On December 31, 1915, the newly formed American Association of University Professors (AAUP) and its Committee on Academic Freedom and Academic Tenure accepted a set of guidelines designed to shape the organization and its work to protect academics against the termination power of their employer-universities. The “General Declaration of Principles,” drafted by approximately a dozen educators who were called from universities across the country, begins with a decided focus on the rights of individuals within the academy: “The term ‘academic freedom’ has traditionally had two applications,” the language reads at the start, “to the freedom of the teacher and to …


General Report Of The Committee On Academic Freedom And Academic Tenure Dec 2015

General Report Of The Committee On Academic Freedom And Academic Tenure

Indiana Law Journal

The safeguarding of a proper measure of academic freedom in American universities requires both a clear understanding of the principles which bear upon the matter, and the adoption by the universities of such arrangements and regulations as may effectually prevent any infringement of that freedom and deprive of plausibility all charges of such infringement. This report is therefore divided into two parts, the first constituting a general declaration of principles relating to academic freedom, the second presenting a group of practical proposals, the adoption of which is deemed necessary in order to place the rules and procedure of the American …


Filling The D.C. Circuit Vacancies, Carl W. Tobias Dec 2015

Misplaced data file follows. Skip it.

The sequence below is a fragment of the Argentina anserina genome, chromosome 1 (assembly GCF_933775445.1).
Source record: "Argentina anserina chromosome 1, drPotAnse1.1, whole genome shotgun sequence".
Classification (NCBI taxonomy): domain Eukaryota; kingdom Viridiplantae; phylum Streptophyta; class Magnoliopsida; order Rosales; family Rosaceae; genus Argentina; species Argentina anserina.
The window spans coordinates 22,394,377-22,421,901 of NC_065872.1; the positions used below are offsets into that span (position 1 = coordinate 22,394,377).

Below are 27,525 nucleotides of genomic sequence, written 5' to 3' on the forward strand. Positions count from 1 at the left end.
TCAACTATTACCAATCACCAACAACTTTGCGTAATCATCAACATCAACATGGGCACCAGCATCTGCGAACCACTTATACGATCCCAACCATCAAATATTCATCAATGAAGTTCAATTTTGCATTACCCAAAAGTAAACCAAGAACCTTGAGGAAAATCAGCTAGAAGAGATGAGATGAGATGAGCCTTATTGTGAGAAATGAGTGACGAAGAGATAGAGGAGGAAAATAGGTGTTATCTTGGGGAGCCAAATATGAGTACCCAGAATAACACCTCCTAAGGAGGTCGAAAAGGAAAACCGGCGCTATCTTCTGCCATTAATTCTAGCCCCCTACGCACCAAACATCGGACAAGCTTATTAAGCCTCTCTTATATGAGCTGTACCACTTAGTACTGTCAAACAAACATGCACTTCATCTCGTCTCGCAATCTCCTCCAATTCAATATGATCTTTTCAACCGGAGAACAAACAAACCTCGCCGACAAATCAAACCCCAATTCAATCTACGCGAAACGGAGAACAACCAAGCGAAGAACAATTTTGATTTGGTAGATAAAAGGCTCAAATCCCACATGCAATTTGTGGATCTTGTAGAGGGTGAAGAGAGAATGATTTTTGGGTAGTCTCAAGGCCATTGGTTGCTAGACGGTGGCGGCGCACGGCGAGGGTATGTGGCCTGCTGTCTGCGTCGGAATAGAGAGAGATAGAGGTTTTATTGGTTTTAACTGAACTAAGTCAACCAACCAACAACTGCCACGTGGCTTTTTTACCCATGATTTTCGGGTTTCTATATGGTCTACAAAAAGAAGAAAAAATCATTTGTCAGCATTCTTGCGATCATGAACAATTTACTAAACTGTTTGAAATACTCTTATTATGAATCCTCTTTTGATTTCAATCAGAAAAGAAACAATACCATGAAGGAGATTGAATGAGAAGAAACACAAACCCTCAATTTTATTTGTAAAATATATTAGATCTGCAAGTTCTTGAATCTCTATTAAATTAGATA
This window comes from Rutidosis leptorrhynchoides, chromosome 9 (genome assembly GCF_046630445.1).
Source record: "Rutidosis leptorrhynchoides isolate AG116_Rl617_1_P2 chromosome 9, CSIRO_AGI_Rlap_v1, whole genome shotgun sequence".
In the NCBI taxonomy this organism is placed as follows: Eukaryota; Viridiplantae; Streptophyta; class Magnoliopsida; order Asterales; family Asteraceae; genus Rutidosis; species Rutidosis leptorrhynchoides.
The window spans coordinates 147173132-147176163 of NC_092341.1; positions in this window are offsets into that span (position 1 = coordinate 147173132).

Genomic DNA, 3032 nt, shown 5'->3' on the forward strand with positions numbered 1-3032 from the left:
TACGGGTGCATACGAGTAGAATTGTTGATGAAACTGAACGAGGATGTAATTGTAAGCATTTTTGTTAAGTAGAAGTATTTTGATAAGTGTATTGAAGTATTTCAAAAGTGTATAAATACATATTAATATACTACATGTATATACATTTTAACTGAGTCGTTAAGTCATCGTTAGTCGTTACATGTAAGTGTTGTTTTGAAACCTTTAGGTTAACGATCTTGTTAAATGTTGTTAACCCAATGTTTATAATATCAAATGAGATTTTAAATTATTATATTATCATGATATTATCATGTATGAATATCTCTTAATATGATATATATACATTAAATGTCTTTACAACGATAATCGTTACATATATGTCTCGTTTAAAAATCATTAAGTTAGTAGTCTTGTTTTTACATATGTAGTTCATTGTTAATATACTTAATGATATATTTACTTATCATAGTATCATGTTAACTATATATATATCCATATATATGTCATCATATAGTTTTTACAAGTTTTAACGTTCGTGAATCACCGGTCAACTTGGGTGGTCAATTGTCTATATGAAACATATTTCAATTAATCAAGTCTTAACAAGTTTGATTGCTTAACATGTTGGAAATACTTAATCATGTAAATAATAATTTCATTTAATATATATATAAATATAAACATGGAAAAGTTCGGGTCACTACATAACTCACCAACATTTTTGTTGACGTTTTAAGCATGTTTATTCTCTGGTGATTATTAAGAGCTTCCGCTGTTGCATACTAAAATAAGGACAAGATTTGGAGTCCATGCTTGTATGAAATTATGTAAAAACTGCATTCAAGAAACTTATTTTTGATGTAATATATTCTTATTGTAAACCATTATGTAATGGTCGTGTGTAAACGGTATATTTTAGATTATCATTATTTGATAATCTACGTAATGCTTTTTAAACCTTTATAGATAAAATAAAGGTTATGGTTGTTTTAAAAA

Filling The D.C. Circuit Vacancies, Carl W. Tobias

Indiana Law Journal

Partisanship undermines judicial nominations to the U.S. Court of Appeals for the District of Columbia Circuit. With three of eleven judgeships vacant during Barack Obama’s first term, he was the only President in a half century not to appoint a jurist to the nation’s second-most important court. Confirming accomplished nominees, thus, became imperative for the circuit’s prompt, economical, and fair case disposition. In 2013, Obama submitted excellent candidates. Patricia Millett had argued thirty-two Supreme Court appeals; Cornelia Pillard successfully litigated numerous path-breaking matters; and Robert Wilkins had served on the D.C. District bench for three years. The purportedly shrinking tribunal …


The Government’S Lies And The Constitution, Helen L. Norton Dec 2015

The Government’S Lies And The Constitution, Helen L. Norton

Indiana Law Journal

The government’s lies can be devastating. This is the case, for example, of its lies told to resist legal and political accountability for its misconduct; to inflict economic and reputational harm; or to enable the exercise of its powers to imprison, to deploy lethal force, and to commit precious national resources. On the other hand, the government’s lies can sometimes be helpful: consider lies told to thwart a military adversary or to identify wrongdoing through undercover police work. The substantial harms threatened by some government lies invite a search for ways to punish and prevent them. At the same time, …


Incentivizing The Protection Of Personally Identifying Consumer Data After The Home Depot Breach, Ryan F. Manion Dec 2015

Incentivizing The Protection Of Personally Identifying Consumer Data After The Home Depot Breach, Ryan F. Manion

Indiana Law Journal